Paul Smith College Easement

Santa Clara Tract Easement (includes Madawaska Pond/Quebec Brook Primitive Area & Deer River Primitive Area)

  • The Santa Clara Tract Conservation Easement Lands web page provides information about the unit and its recreational opportunities.
  • A crew from the Student Conservation Association Adirondack Program painted the Azure Mountain Fire Tower. (8/17)
  • Vegetation along Vanderwalker Road, between State Route 458 and the East Branch St. Regis River, has been "brushed back" (trimmed), the road is now passable without scratching vehicles. (9/7)
  • Vegetation along Pinnacle Road has been "brushed back" (trimmed), the road is now passable without scratching vehicles. (9/7)
  • Blowdown is blocking the Pinnacle Trailhead and there is no register box or kiosk. (2017)

Saranac Lakes Wild Forest

  • Whiteface Landing Trail has been rerouted to avoid private camps on Connery Pond. The new trail route starts at the small parking area just before the private gate. Please respect the private property and stay on the trail. (2016)

St. Regis Canoe Area

  • The St. Regis Canoe Area web page provides information including a map about the unit, its recreational opportunities and how to access the lands and waters.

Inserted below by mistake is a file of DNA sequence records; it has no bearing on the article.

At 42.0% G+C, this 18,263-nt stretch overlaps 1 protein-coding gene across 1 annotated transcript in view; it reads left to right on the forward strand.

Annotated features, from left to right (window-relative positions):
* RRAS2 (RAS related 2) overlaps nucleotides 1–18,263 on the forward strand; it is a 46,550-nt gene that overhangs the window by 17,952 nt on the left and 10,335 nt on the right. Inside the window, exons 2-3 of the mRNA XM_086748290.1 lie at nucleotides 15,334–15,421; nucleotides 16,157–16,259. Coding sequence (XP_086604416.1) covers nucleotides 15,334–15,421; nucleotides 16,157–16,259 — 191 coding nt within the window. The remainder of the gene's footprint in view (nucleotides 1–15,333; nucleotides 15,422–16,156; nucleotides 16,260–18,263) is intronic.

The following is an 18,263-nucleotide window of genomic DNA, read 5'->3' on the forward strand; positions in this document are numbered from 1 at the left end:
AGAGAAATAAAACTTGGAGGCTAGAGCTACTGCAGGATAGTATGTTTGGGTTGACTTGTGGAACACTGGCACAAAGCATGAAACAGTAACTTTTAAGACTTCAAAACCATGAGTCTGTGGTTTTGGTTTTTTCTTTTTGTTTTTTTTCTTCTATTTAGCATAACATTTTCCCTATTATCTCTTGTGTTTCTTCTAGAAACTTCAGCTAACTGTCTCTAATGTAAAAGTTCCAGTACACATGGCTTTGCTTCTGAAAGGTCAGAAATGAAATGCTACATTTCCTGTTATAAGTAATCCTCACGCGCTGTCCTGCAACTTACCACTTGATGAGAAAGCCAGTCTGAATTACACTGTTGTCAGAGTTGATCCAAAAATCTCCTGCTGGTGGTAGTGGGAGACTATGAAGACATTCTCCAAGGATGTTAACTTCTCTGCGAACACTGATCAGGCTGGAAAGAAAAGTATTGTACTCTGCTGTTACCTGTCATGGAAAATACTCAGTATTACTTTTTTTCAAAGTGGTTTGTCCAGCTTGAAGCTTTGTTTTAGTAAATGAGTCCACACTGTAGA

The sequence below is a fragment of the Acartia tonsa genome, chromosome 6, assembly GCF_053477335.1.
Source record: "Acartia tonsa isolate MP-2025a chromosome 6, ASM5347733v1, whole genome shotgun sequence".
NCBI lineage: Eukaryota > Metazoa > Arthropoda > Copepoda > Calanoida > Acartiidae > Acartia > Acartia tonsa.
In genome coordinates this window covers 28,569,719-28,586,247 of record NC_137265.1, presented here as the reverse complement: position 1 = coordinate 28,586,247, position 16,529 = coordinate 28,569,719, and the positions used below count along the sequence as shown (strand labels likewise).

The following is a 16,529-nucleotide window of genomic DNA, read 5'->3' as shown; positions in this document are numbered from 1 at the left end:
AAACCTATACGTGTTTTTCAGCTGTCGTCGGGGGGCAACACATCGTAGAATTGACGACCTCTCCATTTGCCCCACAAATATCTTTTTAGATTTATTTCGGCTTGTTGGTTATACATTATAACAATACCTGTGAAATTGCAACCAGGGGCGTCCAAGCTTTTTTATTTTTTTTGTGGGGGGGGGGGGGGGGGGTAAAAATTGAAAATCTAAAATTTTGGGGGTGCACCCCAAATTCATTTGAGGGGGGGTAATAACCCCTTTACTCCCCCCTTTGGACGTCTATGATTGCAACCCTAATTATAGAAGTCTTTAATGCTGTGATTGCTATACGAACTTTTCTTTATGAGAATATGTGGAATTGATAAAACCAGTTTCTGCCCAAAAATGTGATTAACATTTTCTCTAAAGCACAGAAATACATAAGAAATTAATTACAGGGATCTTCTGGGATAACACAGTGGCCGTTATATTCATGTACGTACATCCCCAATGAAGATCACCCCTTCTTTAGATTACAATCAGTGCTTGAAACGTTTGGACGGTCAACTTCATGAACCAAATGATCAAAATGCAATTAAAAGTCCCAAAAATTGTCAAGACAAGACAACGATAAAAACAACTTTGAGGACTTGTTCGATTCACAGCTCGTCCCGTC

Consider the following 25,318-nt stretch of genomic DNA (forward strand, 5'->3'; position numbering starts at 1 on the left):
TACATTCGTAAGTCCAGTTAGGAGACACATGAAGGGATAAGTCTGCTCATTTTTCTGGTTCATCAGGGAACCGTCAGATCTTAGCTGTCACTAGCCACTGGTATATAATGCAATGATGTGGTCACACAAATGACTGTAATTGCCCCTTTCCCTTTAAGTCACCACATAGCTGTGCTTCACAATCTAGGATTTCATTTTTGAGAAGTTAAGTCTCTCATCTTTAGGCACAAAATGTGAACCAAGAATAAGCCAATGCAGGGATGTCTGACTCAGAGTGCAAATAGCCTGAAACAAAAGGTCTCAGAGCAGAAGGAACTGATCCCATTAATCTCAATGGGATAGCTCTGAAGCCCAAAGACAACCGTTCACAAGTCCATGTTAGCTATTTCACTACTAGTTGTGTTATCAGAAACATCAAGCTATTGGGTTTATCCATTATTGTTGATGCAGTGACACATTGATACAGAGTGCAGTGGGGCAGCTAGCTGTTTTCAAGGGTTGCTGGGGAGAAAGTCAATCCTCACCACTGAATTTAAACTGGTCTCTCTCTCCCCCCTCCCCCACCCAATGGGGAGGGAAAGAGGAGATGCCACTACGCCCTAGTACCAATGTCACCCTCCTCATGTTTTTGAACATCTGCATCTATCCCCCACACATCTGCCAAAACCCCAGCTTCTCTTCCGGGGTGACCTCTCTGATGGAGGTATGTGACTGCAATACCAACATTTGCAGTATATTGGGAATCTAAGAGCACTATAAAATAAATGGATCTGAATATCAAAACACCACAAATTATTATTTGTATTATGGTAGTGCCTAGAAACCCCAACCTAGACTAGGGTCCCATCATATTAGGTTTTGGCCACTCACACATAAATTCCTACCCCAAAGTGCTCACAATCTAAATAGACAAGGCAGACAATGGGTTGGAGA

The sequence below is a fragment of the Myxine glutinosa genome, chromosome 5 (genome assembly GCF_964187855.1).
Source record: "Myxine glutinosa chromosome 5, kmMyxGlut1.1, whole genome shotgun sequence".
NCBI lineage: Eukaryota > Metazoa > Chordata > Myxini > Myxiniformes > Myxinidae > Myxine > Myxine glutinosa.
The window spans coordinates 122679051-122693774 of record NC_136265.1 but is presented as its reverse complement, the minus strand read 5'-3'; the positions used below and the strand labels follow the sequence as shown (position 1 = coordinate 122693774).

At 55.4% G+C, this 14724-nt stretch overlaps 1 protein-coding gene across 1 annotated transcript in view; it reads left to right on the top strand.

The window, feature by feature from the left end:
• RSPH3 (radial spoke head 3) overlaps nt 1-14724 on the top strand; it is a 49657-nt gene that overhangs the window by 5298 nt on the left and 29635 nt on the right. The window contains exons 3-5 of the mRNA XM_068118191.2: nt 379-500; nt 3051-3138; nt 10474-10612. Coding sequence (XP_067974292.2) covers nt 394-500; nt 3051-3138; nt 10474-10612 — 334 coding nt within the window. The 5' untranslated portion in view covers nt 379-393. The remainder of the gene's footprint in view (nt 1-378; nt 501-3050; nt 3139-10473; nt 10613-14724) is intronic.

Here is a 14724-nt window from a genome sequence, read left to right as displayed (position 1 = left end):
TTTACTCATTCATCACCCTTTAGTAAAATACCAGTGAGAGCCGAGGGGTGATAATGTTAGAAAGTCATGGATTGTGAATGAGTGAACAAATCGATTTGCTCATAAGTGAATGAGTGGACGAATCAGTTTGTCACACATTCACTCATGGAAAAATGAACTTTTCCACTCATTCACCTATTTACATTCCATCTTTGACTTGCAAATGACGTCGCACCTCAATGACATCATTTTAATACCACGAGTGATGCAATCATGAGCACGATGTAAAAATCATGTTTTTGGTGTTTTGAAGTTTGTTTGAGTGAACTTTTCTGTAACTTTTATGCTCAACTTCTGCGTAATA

• The Little Green Pond seasonal access road is open for public motor vehicle use. The road provides access to the campsites on Little Green Pond and the hand launch on Little Clear Pond. (2017)
  • Fishing is prohibited on Little Green Pond, Little Clear Pond and their tributaries to protect valuable hatchery brood stock and endangered round whitefish. (2017)
  • DEC, Student Conservation Association Adirondack Program members and volunteers from the Friends of St. Regis Mountain Fire Tower have completed the restoration and rehabilitation of the St. Regis Mountain Fire Tower. (2016)
  • A section of the canoe carry about half way between Long Pond and Nellie Pond has been flooded by beavers. This will required a short paddle across the beaver pond. (2011)

More about Backcountry Information for the Northern Adirondacks: